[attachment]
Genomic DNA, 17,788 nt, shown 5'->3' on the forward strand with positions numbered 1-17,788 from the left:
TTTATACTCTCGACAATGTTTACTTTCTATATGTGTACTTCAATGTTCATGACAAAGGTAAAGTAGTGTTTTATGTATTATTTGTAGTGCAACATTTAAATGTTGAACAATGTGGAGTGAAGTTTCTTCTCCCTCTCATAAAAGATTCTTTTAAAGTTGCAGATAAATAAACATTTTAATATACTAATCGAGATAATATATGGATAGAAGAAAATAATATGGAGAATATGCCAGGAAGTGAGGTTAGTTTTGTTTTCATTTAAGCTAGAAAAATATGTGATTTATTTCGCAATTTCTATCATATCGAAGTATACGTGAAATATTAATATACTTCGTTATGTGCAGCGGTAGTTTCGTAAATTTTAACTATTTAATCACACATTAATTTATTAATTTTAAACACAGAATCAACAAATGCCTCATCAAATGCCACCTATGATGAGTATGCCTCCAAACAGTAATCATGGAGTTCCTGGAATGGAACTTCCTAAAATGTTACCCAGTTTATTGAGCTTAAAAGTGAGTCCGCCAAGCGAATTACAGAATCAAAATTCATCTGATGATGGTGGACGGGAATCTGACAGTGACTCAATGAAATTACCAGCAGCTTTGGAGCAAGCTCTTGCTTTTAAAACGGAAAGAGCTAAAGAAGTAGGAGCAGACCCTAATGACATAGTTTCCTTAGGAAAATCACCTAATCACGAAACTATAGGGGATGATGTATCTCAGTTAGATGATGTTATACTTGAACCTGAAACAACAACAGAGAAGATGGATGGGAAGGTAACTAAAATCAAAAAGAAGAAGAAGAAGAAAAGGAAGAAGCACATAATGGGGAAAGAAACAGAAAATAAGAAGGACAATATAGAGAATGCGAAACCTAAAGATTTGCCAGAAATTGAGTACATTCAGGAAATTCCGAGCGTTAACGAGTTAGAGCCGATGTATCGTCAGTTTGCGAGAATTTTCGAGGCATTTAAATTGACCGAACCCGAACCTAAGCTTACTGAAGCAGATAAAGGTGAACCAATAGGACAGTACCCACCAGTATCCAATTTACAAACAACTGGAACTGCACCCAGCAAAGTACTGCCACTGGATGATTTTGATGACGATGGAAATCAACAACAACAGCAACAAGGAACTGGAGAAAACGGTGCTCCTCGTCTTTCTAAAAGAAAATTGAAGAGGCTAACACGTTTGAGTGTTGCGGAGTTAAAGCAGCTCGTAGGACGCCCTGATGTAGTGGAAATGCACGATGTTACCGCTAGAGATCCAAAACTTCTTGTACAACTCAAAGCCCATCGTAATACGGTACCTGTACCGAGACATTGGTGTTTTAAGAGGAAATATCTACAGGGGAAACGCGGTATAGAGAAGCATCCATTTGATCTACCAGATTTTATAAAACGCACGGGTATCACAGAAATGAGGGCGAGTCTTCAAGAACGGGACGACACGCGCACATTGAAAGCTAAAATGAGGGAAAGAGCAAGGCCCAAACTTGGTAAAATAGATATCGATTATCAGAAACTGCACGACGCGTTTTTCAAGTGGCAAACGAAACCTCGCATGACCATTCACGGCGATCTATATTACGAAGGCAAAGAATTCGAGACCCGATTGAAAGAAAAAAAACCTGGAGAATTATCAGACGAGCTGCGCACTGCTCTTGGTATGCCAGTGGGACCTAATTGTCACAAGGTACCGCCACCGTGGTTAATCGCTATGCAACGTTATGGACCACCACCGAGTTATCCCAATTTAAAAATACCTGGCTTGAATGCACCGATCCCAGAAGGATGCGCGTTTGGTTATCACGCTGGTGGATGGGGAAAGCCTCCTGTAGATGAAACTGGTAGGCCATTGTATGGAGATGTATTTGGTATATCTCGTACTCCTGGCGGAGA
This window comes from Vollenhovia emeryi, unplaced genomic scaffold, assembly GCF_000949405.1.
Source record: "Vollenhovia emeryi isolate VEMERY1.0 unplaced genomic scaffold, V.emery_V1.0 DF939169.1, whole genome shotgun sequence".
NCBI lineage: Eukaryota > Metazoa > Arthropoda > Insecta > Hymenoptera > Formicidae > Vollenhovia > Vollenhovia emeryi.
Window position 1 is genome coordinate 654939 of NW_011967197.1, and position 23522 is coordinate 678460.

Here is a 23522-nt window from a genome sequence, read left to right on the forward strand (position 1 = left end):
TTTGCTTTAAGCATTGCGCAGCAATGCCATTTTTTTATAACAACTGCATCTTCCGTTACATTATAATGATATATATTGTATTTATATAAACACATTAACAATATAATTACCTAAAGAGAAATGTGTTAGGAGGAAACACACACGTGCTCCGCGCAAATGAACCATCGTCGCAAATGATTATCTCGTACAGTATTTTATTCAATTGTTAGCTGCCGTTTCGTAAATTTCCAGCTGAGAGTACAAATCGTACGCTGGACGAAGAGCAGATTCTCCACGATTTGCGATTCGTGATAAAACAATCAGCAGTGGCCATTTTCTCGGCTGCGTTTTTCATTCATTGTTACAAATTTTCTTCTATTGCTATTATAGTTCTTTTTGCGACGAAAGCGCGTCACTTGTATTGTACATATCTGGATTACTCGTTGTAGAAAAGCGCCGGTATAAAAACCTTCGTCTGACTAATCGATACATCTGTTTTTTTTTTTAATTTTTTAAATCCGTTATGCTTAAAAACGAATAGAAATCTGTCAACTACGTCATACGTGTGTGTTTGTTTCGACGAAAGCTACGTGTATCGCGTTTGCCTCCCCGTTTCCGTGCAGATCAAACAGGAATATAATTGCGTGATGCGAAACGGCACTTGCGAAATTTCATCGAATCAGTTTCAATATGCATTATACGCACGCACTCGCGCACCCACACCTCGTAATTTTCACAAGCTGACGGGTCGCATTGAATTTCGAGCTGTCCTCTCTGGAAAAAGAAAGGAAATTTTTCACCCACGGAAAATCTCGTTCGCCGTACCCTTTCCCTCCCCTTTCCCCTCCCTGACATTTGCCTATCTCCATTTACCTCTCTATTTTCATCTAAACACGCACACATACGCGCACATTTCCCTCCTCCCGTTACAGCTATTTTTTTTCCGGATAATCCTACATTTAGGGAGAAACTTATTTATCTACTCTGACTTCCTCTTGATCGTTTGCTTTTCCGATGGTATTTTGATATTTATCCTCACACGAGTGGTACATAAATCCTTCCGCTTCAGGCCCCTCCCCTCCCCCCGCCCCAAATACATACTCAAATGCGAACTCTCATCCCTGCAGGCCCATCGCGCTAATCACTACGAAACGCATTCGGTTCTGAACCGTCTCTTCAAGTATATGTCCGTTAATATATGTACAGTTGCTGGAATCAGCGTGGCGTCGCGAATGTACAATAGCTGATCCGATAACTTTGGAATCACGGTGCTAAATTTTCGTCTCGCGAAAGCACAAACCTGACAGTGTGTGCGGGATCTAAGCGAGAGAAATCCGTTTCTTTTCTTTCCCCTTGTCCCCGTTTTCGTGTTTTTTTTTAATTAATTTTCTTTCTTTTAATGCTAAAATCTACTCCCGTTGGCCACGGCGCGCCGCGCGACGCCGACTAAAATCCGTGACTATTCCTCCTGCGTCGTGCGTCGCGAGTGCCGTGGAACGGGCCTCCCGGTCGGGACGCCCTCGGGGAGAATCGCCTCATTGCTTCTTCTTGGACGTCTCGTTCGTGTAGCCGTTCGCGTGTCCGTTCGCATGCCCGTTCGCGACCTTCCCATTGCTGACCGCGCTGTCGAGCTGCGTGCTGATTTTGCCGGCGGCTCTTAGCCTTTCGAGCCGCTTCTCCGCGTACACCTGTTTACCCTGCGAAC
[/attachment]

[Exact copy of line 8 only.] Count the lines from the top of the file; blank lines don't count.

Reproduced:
TTTGCTTTAAGCATTGCGCAGCAATGCCATTTTTTTATAACAACTGCATCTTCCGTTACATTATAATGATATATATTGTATTTATATAAACACATTAACAATATAATTACCTAAAGAGAAATGTGTTAGGAGGAAACACACACGTGCTCCGCGCAAATGAACCATCGTCGCAAATGATTATCTCGTACAGTATTTTATTCAATTGTTAGCTGCCGTTTCGTAAATTTCCAGCTGAGAGTACAAATCGTACGCTGGACGAAGAGCAGATTCTCCACGATTTGCGATTCGTGATAAAACAATCAGCAGTGGCCATTTTCTCGGCTGCGTTTTTCATTCATTGTTACAAATTTTCTTCTATTGCTATTATAGTTCTTTTTGCGACGAAAGCGCGTCACTTGTATTGTACATATCTGGATTACTCGTTGTAGAAAAGCGCCGGTATAAAAACCTTCGTCTGACTAATCGATACATCTGTTTTTTTTTTTAATTTTTTAAATCCGTTATGCTTAAAAACGAATAGAAATCTGTCAACTACGTCATACGTGTGTGTTTGTTTCGACGAAAGCTACGTGTATCGCGTTTGCCTCCCCGTTTCCGTGCAGATCAAACAGGAATATAATTGCGTGATGCGAAACGGCACTTGCGAAATTTCATCGAATCAGTTTCAATATGCATTATACGCACGCACTCGCGCACCCACACCTCGTAATTTTCACAAGCTGACGGGTCGCATTGAATTTCGAGCTGTCCTCTCTGGAAAAAGAAAGGAAATTTTTCACCCACGGAAAATCTCGTTCGCCGTACCCTTTCCCTCCCCTTTCCCCTCCCTGACATTTGCCTATCTCCATTTACCTCTCTATTTTCATCTAAACACGCACACATACGCGCACATTTCCCTCCTCCCGTTACAGCTATTTTTTTTCCGGATAATCCTACATTTAGGGAGAAACTTATTTATCTACTCTGACTTCCTCTTGATCGTTTGCTTTTCCGATGGTATTTTGATATTTATCCTCACACGAGTGGTACATAAATCCTTCCGCTTCAGGCCCCTCCCCTCCCCCCGCCCCAAATACATACTCAAATGCGAACTCTCATCCCTGCAGGCCCATCGCGCTAATCACTACGAAACGCATTCGGTTCTGAACCGTCTCTTCAAGTATATGTCCGTTAATATATGTACAGTTGCTGGAATCAGCGTGGCGTCGCGAATGTACAATAGCTGATCCGATAACTTTGGAATCACGGTGCTAAATTTTCGTCTCGCGAAAGCACAAACCTGACAGTGTGTGCGGGATCTAAGCGAGAGAAATCCGTTTCTTTTCTTTCCCCTTGTCCCCGTTTTCGTGTTTTTTTTTAATTAATTTTCTTTCTTTTAATGCTAAAATCTACTCCCGTTGGCCACGGCGCGCCGCGCGACGCCGACTAAAATCCGTGACTATTCCTCCTGCGTCGTGCGTCGCGAGTGCCGTGGAACGGGCCTCCCGGTCGGGACGCCCTCGGGGAGAATCGCCTCATTGCTTCTTCTTGGACGTCTCGTTCGTGTAGCCGTTCGCGTGTCCGTTCGCATGCCCGTTCGCGACCTTCCCATTGCTGACCGCGCTGTCGAGCTGCGTGCTGATTTTGCCGGCGGCTCTTAGCCTTTCGAGCCGCTTCTCCGCGTACACCTGTTTACCCTGCGAAC